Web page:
Same-Gender Peer Interaction and Preschoolers’ Gender-Typed Emotional Expressiveness

Research output: Contribution to journalArticle

3 Citations (Scopus)

Abstract

The present study was guided by hypotheses derived from peer-socialization models of gender development that suggest preschool children’s time spent interacting with same-gender peers would be linked to gender-typed emotional expressiveness. Specifically, I predicted that girls who engaged in high levels of same-gender peer interaction would express more happiness, sadness, and fear, whereas boys who engaged in more same-gender peer interaction would express more anger. To address these hypotheses, a longitudinal study was conducted in which video recordings were made of 122 preschool children (57 boys, 65 girls; 86 European American, 9 African American, 17 Hispanic, and 10 other ethnicity) attending a University sponsored preschool program in the U.S. Southwest over a period of 2 years. Video recordings of children’s peer interactions in Years 1 and 2 were coded for involvement with same-gender peers and emotional expressiveness. Results of analyses revealed that both girls and boys who spent more time interacting with same-gender peers in Year 1 expressed more happiness in Year 2. Boys who spent more time interacting with same-gender peers in Year 1 displayed higher levels of anger in Year 2. Girls who spent more time interacting with same-gender peers in Year 1 displayed higher levels of sadness in Year 2. The findings support arguments made by the peer-socialization model of gender development that gender-segregated peer interaction contributes to patterns of gender-typed expression of emotions.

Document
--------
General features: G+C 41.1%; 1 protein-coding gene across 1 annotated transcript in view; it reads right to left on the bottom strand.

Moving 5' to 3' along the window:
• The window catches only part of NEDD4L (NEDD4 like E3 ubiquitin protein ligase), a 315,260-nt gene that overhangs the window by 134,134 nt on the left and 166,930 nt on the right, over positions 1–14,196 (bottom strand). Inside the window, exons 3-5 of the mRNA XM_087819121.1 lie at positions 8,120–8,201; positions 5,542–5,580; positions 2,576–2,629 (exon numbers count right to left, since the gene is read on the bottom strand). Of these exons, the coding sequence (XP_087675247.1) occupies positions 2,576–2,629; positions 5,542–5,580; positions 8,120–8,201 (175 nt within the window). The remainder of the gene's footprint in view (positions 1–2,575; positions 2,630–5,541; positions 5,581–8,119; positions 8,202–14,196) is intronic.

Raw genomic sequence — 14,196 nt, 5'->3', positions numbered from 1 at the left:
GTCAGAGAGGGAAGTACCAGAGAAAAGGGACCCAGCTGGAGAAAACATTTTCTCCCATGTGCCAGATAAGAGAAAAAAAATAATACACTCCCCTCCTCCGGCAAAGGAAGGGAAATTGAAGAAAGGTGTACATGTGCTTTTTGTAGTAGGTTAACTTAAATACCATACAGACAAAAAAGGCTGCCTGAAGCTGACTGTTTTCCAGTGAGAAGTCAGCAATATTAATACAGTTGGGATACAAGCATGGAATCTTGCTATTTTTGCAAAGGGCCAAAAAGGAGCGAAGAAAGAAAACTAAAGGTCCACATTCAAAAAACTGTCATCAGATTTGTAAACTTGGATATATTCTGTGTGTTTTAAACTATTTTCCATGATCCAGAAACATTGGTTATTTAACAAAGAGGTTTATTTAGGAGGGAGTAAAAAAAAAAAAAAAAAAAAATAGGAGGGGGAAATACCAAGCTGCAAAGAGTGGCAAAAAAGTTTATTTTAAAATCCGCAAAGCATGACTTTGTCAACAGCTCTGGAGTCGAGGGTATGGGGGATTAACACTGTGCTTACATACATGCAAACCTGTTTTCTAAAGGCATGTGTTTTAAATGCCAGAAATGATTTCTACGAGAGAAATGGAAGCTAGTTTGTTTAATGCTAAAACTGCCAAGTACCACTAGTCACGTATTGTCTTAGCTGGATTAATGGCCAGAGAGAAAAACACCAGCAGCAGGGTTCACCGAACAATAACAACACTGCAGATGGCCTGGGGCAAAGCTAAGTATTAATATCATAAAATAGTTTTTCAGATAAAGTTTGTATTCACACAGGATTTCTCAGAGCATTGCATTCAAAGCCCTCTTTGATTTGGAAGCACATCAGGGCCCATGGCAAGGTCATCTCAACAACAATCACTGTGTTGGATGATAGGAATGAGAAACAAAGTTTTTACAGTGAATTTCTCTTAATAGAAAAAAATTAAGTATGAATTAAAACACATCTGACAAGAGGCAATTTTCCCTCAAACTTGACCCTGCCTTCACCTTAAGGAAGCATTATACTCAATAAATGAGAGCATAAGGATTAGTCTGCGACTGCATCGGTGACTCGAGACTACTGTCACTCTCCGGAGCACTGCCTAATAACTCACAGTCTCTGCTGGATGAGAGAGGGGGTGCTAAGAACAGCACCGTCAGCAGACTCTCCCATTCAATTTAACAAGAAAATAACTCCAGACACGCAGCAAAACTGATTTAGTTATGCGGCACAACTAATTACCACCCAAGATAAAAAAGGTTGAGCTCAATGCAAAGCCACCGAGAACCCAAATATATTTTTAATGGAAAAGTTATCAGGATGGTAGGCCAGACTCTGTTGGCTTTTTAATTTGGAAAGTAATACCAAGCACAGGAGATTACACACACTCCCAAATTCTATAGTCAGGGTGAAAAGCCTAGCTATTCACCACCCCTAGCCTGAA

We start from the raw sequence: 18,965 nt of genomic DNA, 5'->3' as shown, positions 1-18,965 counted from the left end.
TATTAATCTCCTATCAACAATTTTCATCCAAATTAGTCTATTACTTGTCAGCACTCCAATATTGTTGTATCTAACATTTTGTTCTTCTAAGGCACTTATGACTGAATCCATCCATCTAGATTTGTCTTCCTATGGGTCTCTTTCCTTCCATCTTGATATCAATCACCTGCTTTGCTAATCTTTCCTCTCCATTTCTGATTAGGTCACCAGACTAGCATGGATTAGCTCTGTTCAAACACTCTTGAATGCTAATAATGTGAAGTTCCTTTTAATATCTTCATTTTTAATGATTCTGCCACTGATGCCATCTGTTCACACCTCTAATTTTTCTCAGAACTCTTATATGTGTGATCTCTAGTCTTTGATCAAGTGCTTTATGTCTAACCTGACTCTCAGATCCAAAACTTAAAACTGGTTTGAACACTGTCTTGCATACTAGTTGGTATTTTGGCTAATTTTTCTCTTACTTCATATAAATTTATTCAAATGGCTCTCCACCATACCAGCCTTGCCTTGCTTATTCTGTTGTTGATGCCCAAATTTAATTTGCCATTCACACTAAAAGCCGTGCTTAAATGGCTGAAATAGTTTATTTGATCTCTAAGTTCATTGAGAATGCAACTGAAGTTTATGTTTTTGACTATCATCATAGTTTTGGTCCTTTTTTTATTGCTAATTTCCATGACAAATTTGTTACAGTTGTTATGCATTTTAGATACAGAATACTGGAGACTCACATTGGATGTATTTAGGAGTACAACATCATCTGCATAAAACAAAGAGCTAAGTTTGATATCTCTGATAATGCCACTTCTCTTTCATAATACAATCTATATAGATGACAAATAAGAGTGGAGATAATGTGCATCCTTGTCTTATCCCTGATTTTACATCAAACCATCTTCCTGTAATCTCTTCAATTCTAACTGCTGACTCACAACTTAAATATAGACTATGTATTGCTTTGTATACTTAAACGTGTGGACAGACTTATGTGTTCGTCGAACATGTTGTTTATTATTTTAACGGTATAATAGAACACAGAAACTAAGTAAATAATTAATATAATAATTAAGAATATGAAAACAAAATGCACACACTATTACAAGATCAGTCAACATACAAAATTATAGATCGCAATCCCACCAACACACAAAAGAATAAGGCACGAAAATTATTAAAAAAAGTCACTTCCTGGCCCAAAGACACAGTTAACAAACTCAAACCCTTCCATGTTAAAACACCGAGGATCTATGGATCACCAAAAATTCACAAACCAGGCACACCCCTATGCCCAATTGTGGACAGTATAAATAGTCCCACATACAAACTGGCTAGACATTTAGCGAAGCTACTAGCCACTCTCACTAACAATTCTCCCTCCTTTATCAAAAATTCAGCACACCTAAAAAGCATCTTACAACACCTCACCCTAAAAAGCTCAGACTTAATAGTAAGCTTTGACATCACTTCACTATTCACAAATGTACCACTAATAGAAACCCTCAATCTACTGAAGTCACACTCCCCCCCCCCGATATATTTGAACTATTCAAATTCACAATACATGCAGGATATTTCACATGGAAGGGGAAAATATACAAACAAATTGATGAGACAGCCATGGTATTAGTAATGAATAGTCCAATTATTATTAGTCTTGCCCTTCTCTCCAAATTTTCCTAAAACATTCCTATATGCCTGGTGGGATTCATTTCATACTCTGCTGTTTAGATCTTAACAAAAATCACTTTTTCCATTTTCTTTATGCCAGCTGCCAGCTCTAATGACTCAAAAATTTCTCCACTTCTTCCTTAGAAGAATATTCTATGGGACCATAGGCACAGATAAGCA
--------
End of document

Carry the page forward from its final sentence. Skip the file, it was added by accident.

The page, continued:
Original languageEnglish (US)
Pages (from-to)231-242
Number of pages12
JournalSex Roles
Volume75
Issue number5-6
DOIs
StatePublished - Sep 1 2016

Fingerprint

Video Recording
Happiness
Socialization
gender
Anger
interaction
Southwestern United States
Preschool Children
Hispanic Americans
African Americans
Fear
Longitudinal Studies
Emotions
video recording
happiness
anger
socialization
preschool child
longitudinal study
emotion

All Science Journal Classification (ASJC) codes

  • Gender Studies
  • Social Psychology
  • Developmental and Educational Psychology

Cite this

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Same-Gender Peer Interaction and Preschoolers’ Gender-Typed Emotional Expressiveness. / Lindsey, Eric.

In: Sex Roles, Vol. 75, No. 5-6, 01.09.2016, p. 231-242.

Research output: Contribution to journalArticle

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